Transition Time II: Getting Cable TV To Your Computer

Even if your cable service won't tell you how to do it, there is a way to get its TV channels to your computer. And you won't be stealing a thing.

Even if your cable service won't tell you how to do it, there is a way to get its TV channels to your computer. And you won't be stealing a thing.

Here's the rundown, with an assist from Lars Felber, a product marketing manager for Elgato Systems GmbH in Munich.

hd pvr

• Rent an additional set-top box from your cable (or satellite) company. In my local cable company's case, that's $6.50 a month. And gives you the spigot for the shows.

• Attach it to your computer, using a capturing device such as this high-definition personal video recorder from Hauppage Computer Works. Online price this Christmas: $250.

• You'll need some component cables like these, to connect the video output from the set-top box to the HD PVR. The Video 1 cables are $40.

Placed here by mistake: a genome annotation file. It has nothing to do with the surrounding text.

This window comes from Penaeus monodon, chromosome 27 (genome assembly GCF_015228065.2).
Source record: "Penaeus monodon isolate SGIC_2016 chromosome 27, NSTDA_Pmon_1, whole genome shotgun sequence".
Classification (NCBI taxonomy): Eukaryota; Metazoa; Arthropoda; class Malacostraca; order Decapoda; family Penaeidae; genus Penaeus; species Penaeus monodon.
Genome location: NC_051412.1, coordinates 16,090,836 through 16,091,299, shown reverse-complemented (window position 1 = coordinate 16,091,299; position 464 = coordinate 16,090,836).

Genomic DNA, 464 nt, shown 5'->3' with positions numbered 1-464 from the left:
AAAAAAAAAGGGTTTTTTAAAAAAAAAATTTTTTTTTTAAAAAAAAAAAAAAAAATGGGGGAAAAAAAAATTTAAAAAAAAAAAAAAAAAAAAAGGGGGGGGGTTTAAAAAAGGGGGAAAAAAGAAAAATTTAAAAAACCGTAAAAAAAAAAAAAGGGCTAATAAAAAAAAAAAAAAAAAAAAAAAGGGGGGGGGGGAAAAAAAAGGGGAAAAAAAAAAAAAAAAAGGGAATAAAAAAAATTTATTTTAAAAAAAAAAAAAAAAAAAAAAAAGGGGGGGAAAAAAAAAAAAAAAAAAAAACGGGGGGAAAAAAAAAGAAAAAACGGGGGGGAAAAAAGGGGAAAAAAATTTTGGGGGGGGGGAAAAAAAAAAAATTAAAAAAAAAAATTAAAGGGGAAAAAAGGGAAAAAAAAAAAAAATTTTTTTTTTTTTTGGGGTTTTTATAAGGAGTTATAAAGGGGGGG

• You finally connect the HD PVR to your Windows PC, with a USB 2.0 cable.

Now, if you have standard-quality RCA component cables, they'll probably get the job done, Felber says. And, if you're a Mac user, an EyeTV version of the PVR is on its way, as long as your Mac is recent enough to use an Intel processor.

All of which means, if Felber's prescription works, that you're talking around $300 upfront to make the connection to your system and a monthly box fee of $6.50 or so to turn that computer in your office or other spot in your home into a digital TV.

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